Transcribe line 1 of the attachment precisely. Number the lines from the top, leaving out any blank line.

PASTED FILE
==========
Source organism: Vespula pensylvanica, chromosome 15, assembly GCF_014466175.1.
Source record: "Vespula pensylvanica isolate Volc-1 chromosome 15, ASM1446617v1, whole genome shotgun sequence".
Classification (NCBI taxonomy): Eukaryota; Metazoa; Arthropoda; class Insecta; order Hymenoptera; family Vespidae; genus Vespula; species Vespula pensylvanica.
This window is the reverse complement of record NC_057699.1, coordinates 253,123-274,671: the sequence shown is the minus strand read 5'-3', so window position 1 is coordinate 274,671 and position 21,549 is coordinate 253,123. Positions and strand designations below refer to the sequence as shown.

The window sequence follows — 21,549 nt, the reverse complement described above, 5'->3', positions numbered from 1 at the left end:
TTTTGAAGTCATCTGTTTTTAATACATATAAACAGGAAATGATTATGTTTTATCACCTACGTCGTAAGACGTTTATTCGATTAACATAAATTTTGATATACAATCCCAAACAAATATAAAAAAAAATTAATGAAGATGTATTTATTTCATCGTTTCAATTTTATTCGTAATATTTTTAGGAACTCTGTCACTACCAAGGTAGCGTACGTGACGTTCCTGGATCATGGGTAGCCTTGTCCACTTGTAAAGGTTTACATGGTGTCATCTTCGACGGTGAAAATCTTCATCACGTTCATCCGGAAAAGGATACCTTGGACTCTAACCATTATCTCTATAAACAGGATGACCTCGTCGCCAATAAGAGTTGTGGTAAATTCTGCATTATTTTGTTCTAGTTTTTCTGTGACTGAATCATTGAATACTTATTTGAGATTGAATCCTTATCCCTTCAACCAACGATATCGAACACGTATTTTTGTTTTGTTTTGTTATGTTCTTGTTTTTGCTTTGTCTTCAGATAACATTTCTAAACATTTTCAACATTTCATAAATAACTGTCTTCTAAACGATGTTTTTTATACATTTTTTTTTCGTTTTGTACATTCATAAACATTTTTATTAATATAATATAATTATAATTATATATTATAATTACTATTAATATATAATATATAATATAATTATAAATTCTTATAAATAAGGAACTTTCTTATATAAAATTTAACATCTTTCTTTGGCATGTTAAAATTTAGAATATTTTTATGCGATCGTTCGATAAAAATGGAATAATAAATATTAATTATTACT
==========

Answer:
Source organism: Vespula pensylvanica, chromosome 15, assembly GCF_014466175.1.